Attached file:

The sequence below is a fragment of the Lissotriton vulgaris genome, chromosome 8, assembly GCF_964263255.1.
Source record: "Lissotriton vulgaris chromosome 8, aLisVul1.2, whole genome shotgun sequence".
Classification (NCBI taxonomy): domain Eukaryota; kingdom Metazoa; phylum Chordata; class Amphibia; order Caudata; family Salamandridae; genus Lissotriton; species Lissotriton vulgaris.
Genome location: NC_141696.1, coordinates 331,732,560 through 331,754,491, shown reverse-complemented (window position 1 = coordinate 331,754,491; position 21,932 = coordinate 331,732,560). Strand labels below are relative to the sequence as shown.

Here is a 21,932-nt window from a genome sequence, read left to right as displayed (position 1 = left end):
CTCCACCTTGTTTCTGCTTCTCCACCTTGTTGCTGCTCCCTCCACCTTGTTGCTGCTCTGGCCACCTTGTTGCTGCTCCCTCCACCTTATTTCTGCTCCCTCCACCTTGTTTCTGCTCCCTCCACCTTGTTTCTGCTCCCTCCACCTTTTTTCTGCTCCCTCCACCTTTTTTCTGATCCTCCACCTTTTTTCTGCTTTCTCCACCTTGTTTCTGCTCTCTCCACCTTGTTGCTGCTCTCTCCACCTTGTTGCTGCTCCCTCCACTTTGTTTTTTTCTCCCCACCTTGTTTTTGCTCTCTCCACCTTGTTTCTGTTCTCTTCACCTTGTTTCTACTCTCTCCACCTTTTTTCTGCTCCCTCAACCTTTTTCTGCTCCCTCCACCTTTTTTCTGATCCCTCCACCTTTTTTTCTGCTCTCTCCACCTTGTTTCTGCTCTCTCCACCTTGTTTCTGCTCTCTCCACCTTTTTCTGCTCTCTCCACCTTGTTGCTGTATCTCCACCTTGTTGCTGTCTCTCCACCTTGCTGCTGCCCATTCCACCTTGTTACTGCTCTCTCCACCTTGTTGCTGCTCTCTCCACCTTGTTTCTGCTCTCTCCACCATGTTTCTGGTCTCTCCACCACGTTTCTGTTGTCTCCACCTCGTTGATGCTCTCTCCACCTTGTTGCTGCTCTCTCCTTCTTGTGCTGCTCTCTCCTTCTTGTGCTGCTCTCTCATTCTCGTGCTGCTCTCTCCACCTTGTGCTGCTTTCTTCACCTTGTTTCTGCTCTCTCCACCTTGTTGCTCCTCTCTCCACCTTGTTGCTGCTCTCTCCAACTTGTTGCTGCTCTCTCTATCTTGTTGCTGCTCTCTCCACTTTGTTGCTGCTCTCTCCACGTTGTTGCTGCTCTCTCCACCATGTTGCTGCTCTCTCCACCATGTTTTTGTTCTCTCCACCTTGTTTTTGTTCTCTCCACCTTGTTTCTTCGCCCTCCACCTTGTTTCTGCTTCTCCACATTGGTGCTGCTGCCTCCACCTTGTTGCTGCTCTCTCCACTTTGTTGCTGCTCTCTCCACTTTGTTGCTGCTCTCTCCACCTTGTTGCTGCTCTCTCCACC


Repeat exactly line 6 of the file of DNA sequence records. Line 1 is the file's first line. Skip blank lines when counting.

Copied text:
CTCCACCTTGTTTCTGCTTCTCCACCTTGTTGCTGCTCCCTCCACCTTGTTGCTGCTCTGGCCACCTTGTTGCTGCTCCCTCCACCTTATTTCTGCTCCCTCCACCTTGTTTCTGCTCCCTCCACCTTGTTTCTGCTCCCTCCACCTTTTTTCTGCTCCCTCCACCTTTTTTCTGATCCTCCACCTTTTTTCTGCTTTCTCCACCTTGTTTCTGCTCTCTCCACCTTGTTGCTGCTCTCTCCACCTTGTTGCTGCTCCCTCCACTTTGTTTTTTTCTCCCCACCTTGTTTTTGCTCTCTCCACCTTGTTTCTGTTCTCTTCACCTTGTTTCTACTCTCTCCACCTTTTTTCTGCTCCCTCAACCTTTTTCTGCTCCCTCCACCTTTTTTCTGATCCCTCCACCTTTTTTTCTGCTCTCTCCACCTTGTTTCTGCTCTCTCCACCTTGTTTCTGCTCTCTCCACCTTTTTCTGCTCTCTCCACCTTGTTGCTGTATCTCCACCTTGTTGCTGTCTCTCCACCTTGCTGCTGCCCATTCCACCTTGTTACTGCTCTCTCCACCTTGTTGCTGCTCTCTCCACCTTGTTTCTGCTCTCTCCACCATGTTTCTGGTCTCTCCACCACGTTTCTGTTGTCTCCACCTCGTTGATGCTCTCTCCACCTTGTTGCTGCTCTCTCCTTCTTGTGCTGCTCTCTCCTTCTTGTGCTGCTCTCTCATTCTCGTGCTGCTCTCTCCACCTTGTGCTGCTTTCTTCACCTTGTTTCTGCTCTCTCCACCTTGTTGCTCCTCTCTCCACCTTGTTGCTGCTCTCTCCAACTTGTTGCTGCTCTCTCTATCTTGTTGCTGCTCTCTCCACTTTGTTGCTGCTCTCTCCACGTTGTTGCTGCTCTCTCCACCATGTTGCTGCTCTCTCCACCATGTTTTTGTTCTCTCCACCTTGTTTTTGTTCTCTCCACCTTGTTTCTTCGCCCTCCACCTTGTTTCTGCTTCTCCACATTGGTGCTGCTGCCTCCACCTTGTTGCTGCTCTCTCCACTTTGTTGCTGCTCTCTCCACTTTGTTGCTGCTCTCTCCACCTTGTTGCTGCTCTCTCCACC